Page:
“Too, he wondered why he did not feel some keen agony of fear cutting his sense like a knife. He wondered at this because human expression had said loudly for centuries that men should feel afraid of certain things and that all men who did not feel this fear were phenomena, heroes. He was then a hero. He suffered that disappointment which we would all have if we discovered that we were ourselves capable of those deeds which we most admire in history and legend. This, then, was a hero. After all, heroes were not much.
No, it could not be true. He was not a hero. Heroes had no shames in their lives and, as for him, he remembered borrowing fifteen dollars from a friend and promising to pay it back the next day, and then avoiding that friend for ten months. When at home his mother had aroused him for early labor of his life on the farm, it had often been his fashion to be irritable, childish, diabolical, and his mother had died since he had come to the war. He saw that in this matter of the well, the canteens, the shells, he was an intruder in the lad of fine deeds (501).” Stephen Crane was a very prolific writer for his time period. He was a Naturalist who focused on the role of the environment in shaping a character and determining life.
Most of his writings dealt with “extreme environments,” such as the middle of a battle field. Such graphic scenes allow the reader to receive a glimpse into human nature that they otherwise might not experience. His short story, “A Mystery of Heroism,” deals with such an environment. This short story takes place on the front lines of a battlefield during the Civil War. Crane uses very vivid imagery of the battle field that one can almost imagine being there. In the story, the main character, Fred Collins, is egged on by his army colleagues to go fill their canteens with water from a bombed house’s abandoned well.
This is were Collins begins to wonder what makes a hero, and questions if his actions are heroic. Although Fred Collins is a simple man not free from flaws, it is these flaws that illustrates his humanity which enables him to become a hero. In Crane’s “A Mystery of Heroism,” the search of what is a hero is explored. During the course of the story, Collins, a union war solider in the Civil War, desires a drink of well water located across an active battlefield. Going against all his inhibitions and judgments, and going along with peer pressure, Collins decides to make the suicidal trip.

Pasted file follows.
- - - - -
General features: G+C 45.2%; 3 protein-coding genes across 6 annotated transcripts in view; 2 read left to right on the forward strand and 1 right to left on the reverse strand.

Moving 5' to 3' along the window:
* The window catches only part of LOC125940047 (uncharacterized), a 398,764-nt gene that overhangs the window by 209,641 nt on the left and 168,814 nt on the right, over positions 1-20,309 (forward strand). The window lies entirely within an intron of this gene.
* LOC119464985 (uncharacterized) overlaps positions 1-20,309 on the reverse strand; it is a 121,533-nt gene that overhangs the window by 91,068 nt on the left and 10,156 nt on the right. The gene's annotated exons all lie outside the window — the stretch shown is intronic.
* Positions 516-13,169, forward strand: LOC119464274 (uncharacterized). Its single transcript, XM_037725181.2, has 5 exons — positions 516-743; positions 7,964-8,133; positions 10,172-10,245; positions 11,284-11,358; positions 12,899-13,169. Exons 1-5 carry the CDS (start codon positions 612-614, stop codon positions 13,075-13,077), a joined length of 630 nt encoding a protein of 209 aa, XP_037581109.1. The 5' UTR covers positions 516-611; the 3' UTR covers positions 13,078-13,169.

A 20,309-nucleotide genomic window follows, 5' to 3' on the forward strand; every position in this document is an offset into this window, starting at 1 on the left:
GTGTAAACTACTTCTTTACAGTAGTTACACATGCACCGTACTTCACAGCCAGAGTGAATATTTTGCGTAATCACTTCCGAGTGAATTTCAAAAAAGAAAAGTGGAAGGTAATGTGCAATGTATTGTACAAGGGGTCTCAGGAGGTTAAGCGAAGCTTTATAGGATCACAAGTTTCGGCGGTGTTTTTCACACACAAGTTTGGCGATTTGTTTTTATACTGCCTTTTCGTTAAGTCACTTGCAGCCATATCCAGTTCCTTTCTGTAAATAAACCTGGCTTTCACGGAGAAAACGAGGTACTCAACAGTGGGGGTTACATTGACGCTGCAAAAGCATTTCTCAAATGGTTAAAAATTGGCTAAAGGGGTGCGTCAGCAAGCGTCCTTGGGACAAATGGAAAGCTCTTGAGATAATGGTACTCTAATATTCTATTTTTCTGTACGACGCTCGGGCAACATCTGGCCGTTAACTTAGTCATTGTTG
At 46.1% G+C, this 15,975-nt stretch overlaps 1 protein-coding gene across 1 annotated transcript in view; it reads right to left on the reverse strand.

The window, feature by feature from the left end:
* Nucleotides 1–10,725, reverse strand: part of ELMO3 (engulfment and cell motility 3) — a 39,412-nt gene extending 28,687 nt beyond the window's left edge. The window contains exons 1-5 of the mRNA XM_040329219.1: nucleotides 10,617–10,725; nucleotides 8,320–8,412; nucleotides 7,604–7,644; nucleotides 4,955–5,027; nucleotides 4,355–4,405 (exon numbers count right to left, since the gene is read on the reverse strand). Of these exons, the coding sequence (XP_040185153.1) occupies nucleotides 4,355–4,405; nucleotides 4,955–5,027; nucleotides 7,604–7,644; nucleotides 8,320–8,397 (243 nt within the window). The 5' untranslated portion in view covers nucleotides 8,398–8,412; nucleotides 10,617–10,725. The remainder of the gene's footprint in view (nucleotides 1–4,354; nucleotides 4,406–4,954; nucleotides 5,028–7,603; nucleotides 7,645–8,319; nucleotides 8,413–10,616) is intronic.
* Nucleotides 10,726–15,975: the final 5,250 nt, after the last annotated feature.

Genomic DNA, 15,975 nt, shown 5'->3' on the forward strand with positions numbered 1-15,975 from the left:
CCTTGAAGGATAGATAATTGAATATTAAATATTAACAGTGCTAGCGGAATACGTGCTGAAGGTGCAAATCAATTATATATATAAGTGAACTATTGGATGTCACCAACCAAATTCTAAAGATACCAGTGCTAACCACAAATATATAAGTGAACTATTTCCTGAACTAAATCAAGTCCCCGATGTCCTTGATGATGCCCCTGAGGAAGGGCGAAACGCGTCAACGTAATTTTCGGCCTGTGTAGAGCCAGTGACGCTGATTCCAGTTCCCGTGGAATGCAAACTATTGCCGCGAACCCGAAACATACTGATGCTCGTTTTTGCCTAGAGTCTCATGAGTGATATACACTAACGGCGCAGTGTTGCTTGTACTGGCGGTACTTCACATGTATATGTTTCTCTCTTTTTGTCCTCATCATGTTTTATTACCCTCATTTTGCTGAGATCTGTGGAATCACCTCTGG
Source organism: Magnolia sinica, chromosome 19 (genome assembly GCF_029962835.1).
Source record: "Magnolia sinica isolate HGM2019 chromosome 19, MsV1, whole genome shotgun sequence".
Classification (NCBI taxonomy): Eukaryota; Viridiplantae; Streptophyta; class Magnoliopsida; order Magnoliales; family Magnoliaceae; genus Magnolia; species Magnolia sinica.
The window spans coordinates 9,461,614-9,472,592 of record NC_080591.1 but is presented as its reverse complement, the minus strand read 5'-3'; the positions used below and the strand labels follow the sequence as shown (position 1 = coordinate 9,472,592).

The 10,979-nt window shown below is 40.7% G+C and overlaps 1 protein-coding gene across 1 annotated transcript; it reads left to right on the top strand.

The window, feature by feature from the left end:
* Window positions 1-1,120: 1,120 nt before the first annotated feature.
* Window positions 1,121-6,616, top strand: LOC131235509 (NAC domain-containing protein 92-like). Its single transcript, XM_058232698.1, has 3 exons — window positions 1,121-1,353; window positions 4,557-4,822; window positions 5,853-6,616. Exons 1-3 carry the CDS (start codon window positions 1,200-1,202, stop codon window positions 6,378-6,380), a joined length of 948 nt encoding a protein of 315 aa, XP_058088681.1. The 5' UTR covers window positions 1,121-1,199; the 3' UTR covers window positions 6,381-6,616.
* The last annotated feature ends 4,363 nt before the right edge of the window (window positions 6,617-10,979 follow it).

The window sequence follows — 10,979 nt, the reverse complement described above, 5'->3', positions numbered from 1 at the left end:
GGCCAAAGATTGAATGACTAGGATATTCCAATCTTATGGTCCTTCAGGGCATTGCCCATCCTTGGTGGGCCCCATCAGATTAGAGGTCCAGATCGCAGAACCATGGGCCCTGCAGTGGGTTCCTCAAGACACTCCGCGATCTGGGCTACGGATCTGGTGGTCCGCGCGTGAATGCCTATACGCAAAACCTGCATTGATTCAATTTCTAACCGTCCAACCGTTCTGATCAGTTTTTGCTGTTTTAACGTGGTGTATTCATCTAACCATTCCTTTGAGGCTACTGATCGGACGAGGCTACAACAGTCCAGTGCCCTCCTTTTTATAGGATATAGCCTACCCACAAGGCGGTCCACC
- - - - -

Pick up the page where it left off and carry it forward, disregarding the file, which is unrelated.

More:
Remarkably, he gathers himself together because he knows that he has to come back a “victor.” When Collins begins his expedition, he feels as if he is out of place. He believes that he has no right being out in the middle of the battlefield. He finds it hard to believe that he got himself into this situation, but knows that he can not back out now. This leads to the beginning of the selected passage. At this point Collins is wondering why he does not “feel some keen agony of fear cutting his sense like a knife.” In this situation most people would begin to feel a sense of fear, as if they were about to die.
But Collins, on the other hand, is not having these feelings, and it concerns him. He wonders this because “human expression had said loudly for centuries that men should feel afraid of certain things and that all men who did not feel this fear were phenomena, heroes.” He does not see himself being able to placed in that caliber of man, a hero. He does not think that he is qualified for that title. Does running across a battlefield for a drink of water put him in the category of being courageous. Fred Collins evaluates his life at this point to disprove the title he loosely put upon himself: “No, it could not be true. He was not a hero.
Heroes had no shames in their lives.” Collins believes that he could not be a hero because he is not free of fault. For one to be considered a hero in his eyes, you can not be selfish, you would need to be genuinely good. Which he believes he is not. In his eyes he is full of fault and not genuinely good..